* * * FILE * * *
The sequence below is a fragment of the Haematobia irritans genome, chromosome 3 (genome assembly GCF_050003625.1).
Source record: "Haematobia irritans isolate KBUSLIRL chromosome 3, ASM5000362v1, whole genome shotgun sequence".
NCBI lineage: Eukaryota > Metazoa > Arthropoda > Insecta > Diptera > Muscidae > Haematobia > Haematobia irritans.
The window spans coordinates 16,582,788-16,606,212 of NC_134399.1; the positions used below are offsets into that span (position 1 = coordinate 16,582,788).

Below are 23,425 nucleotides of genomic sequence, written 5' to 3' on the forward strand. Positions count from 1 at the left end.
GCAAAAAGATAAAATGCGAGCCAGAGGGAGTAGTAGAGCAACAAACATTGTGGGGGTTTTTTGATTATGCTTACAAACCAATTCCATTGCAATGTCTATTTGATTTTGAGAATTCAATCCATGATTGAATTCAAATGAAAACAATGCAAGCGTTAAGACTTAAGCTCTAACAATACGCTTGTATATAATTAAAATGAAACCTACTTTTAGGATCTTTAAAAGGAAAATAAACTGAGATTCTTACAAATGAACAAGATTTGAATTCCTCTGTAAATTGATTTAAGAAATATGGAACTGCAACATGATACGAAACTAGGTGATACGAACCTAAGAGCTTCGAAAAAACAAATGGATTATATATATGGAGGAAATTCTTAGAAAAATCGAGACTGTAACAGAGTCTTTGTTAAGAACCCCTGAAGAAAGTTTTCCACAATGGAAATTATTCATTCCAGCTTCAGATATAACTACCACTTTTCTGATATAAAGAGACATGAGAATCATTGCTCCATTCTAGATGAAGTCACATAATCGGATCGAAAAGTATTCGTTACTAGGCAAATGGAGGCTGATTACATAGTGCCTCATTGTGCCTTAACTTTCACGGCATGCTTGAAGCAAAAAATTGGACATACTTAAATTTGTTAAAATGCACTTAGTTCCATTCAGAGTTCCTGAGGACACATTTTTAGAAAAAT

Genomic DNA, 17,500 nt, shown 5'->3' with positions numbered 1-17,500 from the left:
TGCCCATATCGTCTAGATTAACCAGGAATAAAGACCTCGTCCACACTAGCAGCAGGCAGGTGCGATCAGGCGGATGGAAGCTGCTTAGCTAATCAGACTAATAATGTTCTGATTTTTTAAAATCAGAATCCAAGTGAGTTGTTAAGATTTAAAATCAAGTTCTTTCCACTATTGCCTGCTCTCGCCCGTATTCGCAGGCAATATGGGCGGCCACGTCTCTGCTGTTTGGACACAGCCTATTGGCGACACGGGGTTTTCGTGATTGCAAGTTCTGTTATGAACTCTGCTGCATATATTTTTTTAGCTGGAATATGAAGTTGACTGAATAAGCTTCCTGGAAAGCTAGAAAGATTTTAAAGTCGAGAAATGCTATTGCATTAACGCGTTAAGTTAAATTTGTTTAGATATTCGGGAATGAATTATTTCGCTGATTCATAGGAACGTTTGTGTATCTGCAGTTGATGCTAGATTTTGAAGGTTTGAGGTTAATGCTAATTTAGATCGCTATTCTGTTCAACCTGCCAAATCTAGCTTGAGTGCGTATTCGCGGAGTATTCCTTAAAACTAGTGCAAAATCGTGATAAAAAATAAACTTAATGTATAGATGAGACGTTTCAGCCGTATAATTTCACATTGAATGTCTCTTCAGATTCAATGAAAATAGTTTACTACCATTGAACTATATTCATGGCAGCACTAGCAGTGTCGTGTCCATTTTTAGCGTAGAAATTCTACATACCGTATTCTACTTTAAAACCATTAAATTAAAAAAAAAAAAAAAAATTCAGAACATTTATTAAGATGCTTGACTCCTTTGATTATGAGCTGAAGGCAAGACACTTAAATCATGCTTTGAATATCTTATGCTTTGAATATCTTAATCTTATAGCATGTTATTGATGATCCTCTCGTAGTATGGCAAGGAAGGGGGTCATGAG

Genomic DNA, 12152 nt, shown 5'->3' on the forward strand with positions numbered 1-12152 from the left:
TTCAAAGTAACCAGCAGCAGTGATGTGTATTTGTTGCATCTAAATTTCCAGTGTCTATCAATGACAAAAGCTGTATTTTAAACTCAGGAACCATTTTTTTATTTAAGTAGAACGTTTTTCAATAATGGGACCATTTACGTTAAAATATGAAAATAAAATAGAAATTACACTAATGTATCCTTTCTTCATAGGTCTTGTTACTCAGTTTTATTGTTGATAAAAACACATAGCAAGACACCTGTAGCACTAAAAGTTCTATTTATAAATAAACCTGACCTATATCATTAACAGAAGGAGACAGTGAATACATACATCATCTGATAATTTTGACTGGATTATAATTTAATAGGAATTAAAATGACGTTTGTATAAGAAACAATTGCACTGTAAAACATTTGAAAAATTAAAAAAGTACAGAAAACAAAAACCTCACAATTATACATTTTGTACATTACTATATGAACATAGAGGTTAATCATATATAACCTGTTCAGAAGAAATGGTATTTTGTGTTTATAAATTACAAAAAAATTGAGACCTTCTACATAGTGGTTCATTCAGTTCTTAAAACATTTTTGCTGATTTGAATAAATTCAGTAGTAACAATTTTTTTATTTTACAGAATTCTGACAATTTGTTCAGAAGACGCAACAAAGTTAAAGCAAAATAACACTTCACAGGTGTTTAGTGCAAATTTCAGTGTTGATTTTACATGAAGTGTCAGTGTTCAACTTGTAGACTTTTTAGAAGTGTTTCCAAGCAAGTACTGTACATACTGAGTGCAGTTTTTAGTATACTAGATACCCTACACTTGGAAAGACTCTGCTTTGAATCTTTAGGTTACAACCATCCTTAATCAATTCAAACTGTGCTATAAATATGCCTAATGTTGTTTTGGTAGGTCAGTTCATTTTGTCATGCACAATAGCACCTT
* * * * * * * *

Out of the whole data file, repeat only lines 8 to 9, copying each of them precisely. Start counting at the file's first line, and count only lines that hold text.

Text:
TGCCCATATCGTCTAGATTAACCAGGAATAAAGACCTCGTCCACACTAGCAGCAGGCAGGTGCGATCAGGCGGATGGAAGCTGCTTAGCTAATCAGACTAATAATGTTCTGATTTTTTAAAATCAGAATCCAAGTGAGTTGTTAAGATTTAAAATCAAGTTCTTTCCACTATTGCCTGCTCTCGCCCGTATTCGCAGGCAATATGGGCGGCCACGTCTCTGCTGTTTGGACACAGCCTATTGGCGACACGGGGTTTTCGTGATTGCAAGTTCTGTTATGAACTCTGCTGCATATATTTTTTTAGCTGGAATATGAAGTTGACTGAATAAGCTTCCTGGAAAGCTAGAAAGATTTTAAAGTCGAGAAATGCTATTGCATTAACGCGTTAAGTTAAATTTGTTTAGATATTCGGGAATGAATTATTTCGCTGATTCATAGGAACGTTTGTGTATCTGCAGTTGATGCTAGATTTTGAAGGTTTGAGGTTAATGCTAATTTAGATCGCTATTCTGTTCAACCTGCCAAATCTAGCTTGAGTGCGTATTCGCGGAGTATTCCTTAAAACTAGTGCAAAATCGTGATAAAAAATAAACTTAATGTATAGATGAGACGTTTCAGCCGTATAATTTCACATTGAATGTCTCTTCAGATTCAATGAAAATAGTTTACTACCATTGAACTATATTCATGGCAGCACTAGCAGTGTCGTGTCCATTTTTAGCGTAGAAATTCTACATACCGTATTCTACTTTAAAACCATTAAATTAAAAAAAAAAAAAAAAATTCAGAACATTTATTAAGATGCTTGACTCCTTTGATTATGAGCTGAAGGCAAGACACTTAAATCATGCTTTGAATATCTTATGCTTTGAATATCTTAATCTTATAGCATGTTATTGATGATCCTCTCGTAGTATGGCAAGGAAGGGGGTCATGAG

Genomic DNA, 12152 nt, shown 5'->3' on the forward strand with positions numbered 1-12152 from the left: